Laying the Foundation
Before moving, HR at Be The
Match piloted open-space designs with
the IT and patient and health-services
teams on different floors and solicited
their feedback. Was there enough
space? Did their electronic devices
work as they moved around the space?
Was it too noisy?
“They became our champions
and told us what we missed, what
was working and what wasn’t so we
could keep those things in mind as we
continued to do this throughout the
whole organization,” Topiwala says.
“[Employees in the pilot groups] told
us it was very comfortable and loved
the ability to write on walls when they
They also appreciated sitting next to
co-workers from different departments
who were involved in the same project,
she adds. That led to employees talking
more to each other versus sending
emails and built camaraderie.
The building’s first floor now
features an auditorium, interview
suite and memory walls that display
messages or quotes from donors,
recipients, family members and
volunteers. The remaining six floors
support resident and mobile work
stations, café-style areas, huddle
rooms for meetings, living rooms that
resemble open lounges, employee
lockers, phone rooms for privacy or
meetings and standard conference
rooms. Since each space is dedicated
to a specific function, employees can
also post personal photos on area
walls—which are thicker than those in
the pilot space to reduce noise, which
the pilot groups recommended.
Likewise, HR partnered with IT
to add more bandwidth to better
accommodate electronic devices and
built electronic-storage capability.
Multiple communication channels—
from emails and webinars to open
houses—were also used to address the
upcoming office changes.
“We slowly started working with
every department,” Topiwala says. “We
did a lot of training with leaders on
how to manage remote employees and
made sure our employees knew what
our expectations were.”
Looking back, Topiwala says she
has only one regret: HR should have
delivered more training for directors
and managers so they could be “one
step ahead of their change curve than
their employees.” Early on, some
workers struggled, she says, as they
tried to figure out how to do their job
without a definitive office.
But within several months, their
fears disappeared. Just as important,
she says, the new workspace created a
different level of trust.
“It’s an amazing feeling you get
when your employees realize that you
trust them to do the work where they
need to work,” she says.
Topiwala partially credits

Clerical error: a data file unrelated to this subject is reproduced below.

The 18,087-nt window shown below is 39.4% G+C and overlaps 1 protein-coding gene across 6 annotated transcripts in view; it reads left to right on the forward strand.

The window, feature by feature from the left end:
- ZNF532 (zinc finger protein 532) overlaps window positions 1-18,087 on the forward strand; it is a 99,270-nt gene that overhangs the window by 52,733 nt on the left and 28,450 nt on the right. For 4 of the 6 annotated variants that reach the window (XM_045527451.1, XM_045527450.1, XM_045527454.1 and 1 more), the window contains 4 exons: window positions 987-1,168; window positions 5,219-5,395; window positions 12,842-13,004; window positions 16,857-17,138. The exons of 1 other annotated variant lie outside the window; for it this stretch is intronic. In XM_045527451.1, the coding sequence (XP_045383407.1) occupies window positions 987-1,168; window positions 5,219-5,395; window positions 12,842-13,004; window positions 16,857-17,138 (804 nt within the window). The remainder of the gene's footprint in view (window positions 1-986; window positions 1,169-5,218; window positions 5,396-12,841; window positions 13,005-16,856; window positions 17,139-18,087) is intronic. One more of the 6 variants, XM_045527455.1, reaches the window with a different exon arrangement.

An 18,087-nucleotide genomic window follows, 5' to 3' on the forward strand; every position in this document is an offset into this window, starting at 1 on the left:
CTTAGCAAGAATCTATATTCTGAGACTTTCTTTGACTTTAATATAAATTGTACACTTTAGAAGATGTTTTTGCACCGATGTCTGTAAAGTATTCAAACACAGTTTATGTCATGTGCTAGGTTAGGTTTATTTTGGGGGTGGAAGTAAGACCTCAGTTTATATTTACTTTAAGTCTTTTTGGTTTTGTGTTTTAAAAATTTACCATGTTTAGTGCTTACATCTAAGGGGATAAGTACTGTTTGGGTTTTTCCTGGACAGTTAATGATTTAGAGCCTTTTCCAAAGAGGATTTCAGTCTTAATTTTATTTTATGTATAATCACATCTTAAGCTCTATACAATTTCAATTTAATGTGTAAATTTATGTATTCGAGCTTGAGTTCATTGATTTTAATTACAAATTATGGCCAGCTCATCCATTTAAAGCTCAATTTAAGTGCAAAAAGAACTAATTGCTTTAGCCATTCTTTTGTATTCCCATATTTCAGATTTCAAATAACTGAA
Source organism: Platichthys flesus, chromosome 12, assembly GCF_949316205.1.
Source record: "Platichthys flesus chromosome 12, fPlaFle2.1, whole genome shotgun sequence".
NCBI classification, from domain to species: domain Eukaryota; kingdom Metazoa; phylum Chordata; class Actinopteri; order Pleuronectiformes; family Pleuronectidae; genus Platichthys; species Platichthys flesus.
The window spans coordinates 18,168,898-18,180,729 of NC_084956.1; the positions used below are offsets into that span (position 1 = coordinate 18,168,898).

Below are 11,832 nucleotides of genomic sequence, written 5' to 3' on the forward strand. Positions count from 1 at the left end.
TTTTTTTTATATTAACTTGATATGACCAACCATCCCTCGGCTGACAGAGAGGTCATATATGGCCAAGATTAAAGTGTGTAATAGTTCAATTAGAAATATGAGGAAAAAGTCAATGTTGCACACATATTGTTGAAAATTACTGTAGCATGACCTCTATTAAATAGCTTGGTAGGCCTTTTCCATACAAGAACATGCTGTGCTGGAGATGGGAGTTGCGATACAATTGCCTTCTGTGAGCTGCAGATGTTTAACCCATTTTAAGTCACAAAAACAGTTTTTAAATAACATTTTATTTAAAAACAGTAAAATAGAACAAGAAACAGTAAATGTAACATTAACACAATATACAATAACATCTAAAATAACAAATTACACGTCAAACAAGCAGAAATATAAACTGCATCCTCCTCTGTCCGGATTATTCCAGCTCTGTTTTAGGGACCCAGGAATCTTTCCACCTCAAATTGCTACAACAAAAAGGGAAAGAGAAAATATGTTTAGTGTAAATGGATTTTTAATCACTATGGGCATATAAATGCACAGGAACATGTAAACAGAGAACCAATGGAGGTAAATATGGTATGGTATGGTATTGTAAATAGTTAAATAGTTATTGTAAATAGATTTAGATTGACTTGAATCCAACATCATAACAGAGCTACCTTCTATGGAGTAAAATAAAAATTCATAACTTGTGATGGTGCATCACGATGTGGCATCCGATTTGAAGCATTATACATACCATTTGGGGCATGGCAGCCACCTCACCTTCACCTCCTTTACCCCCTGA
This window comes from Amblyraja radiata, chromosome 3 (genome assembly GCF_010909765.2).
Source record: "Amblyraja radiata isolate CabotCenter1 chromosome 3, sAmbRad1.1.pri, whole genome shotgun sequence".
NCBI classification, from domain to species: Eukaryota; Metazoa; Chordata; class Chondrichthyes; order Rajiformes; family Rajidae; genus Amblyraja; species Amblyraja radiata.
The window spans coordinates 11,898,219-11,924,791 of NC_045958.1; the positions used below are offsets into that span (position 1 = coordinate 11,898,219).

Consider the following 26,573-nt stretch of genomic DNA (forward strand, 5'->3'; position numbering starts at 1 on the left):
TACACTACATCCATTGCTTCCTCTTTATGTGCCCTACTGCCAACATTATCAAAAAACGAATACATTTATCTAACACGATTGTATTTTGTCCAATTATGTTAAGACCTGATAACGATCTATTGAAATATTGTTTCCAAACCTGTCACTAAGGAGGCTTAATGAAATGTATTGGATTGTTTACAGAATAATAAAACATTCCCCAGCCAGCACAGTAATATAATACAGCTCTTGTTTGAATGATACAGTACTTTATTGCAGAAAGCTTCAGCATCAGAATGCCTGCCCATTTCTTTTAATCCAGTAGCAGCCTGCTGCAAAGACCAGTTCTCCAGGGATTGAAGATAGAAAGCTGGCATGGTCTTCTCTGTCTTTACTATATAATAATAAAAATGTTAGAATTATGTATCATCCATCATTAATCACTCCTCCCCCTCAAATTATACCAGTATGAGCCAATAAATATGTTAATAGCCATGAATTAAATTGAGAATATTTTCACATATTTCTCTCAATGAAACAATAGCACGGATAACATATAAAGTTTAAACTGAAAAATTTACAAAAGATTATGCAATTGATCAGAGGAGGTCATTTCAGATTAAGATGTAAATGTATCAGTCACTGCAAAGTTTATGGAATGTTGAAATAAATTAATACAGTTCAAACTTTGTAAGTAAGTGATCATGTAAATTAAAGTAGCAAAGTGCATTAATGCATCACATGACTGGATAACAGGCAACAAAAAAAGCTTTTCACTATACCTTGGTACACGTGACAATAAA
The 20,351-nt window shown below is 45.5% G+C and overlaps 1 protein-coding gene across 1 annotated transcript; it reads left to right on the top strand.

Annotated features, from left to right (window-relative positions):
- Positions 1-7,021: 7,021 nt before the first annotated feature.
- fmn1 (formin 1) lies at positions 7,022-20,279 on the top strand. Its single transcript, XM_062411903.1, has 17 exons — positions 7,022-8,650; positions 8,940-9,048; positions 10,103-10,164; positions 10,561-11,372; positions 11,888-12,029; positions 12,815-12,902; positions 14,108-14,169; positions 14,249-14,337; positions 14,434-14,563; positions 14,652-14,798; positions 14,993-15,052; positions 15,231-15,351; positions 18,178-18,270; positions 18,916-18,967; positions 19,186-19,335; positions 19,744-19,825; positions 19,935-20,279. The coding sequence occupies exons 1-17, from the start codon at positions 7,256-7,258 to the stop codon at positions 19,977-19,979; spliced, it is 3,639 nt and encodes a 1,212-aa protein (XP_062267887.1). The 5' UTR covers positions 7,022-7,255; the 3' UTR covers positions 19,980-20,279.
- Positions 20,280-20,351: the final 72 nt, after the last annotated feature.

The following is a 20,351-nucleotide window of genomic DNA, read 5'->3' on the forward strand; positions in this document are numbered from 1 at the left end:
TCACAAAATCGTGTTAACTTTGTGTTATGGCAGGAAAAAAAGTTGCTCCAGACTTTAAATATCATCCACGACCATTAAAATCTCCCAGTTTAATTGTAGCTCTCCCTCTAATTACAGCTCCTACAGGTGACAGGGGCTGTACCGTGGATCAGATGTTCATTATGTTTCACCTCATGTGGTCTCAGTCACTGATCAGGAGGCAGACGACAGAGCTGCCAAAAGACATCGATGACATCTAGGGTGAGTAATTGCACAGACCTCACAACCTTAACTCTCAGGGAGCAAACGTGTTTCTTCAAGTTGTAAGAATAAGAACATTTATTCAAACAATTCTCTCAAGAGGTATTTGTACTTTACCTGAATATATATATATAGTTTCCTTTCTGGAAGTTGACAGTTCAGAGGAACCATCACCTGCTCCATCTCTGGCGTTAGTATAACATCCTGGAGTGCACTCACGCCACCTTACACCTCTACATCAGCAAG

open spaces for decreasing her
BY CAROL PATTON
design options, she says, HR leaders
learned about open workspaces
and unassigned desks, which allow
employees to work anywhere in the
office. The idea appealed to HR and,
after conducting research, department
leaders presented the concept to
the organization’s executives, who
agreed and hired Minneapolis-based
Perkins+Will architects to design and
build an open workspace.
The concept of open spaces and
unassigned desks in workplaces has
traveled from Europe to the U.S.
over the past decade, as employers
who moved or were in the process
of converting their offices believed
it would be difficult to persuade
workers to return to a traditional
layout with assigned cubicles, offices
or desks. Who can blame them? While
employers generally save big bucks on
their real-estate footprint, employees
can pick where they want to work,
whether it’s at a treadmill desk, in a
lounge or in an outdoor café. These
mixed-use spaces not only lead to
higher employee engagement and
retention, but also better business
outcomes—though none of this can
In 2015, Be The Match, a global nonprofit that manages a donor egistry for marrow and cord- blood transplantation, moved its main office from suburban Minneapolis to a new seven- story building downtown. Of the organization’s 1,000 employees, 95 percent worked at the office and would now have to commute
to and from downtown.
“We were moving and had to come
up with a way to define our space, make
the employee experience different
and manageable, not completely
over whelming,” says Nisha Topiwala,
the organization’s senior HR manager.
HR wanted its on-site, remote
and mobile employees to have more
flexibility regarding when, where and
how they worked. While exploring
With teamwork and flexibility center stage
in workplaces of the future, employers are
creating open workspaces with unassigned
desks—and seeing a return on employee
productivity and engagement.
An open-space meeting area at GlaxoSmithKline's Philadelphia Navy Yard office